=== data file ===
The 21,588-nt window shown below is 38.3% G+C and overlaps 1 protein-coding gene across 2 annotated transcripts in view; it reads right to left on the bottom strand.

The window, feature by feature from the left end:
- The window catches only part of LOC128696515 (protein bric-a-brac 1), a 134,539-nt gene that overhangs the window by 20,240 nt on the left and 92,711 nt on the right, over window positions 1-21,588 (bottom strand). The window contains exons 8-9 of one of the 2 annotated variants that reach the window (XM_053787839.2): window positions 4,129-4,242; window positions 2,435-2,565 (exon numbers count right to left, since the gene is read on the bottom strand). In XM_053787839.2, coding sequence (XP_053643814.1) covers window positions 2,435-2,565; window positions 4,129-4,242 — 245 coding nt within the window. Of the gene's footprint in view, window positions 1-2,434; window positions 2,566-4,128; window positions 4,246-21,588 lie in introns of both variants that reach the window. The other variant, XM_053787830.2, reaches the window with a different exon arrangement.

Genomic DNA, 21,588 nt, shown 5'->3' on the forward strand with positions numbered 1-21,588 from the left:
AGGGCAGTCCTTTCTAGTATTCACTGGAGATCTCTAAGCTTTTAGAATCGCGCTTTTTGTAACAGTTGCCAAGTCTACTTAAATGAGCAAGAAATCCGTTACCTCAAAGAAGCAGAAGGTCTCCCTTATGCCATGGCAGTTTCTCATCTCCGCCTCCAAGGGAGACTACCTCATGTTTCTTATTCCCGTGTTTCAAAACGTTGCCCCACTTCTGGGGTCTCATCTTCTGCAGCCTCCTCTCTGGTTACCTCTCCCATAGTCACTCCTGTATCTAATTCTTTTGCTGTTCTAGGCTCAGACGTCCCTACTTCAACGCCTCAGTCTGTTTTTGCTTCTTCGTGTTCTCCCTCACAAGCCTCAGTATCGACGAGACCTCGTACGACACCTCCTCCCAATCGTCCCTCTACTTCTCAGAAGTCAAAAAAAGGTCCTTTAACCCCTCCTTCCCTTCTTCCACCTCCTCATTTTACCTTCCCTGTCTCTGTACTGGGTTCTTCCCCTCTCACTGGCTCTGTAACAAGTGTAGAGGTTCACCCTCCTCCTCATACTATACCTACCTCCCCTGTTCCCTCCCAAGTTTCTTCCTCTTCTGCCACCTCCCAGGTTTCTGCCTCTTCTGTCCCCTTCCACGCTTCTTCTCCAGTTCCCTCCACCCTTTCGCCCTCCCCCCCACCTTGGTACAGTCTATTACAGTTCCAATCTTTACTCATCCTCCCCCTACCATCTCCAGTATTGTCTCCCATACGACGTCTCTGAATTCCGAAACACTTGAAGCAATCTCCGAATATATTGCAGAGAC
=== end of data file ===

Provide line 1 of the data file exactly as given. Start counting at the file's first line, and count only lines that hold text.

The 21,588-nt window shown below is 38.3% G+C and overlaps 1 protein-coding gene across 2 annotated transcripts in view; it reads right to left on the bottom strand.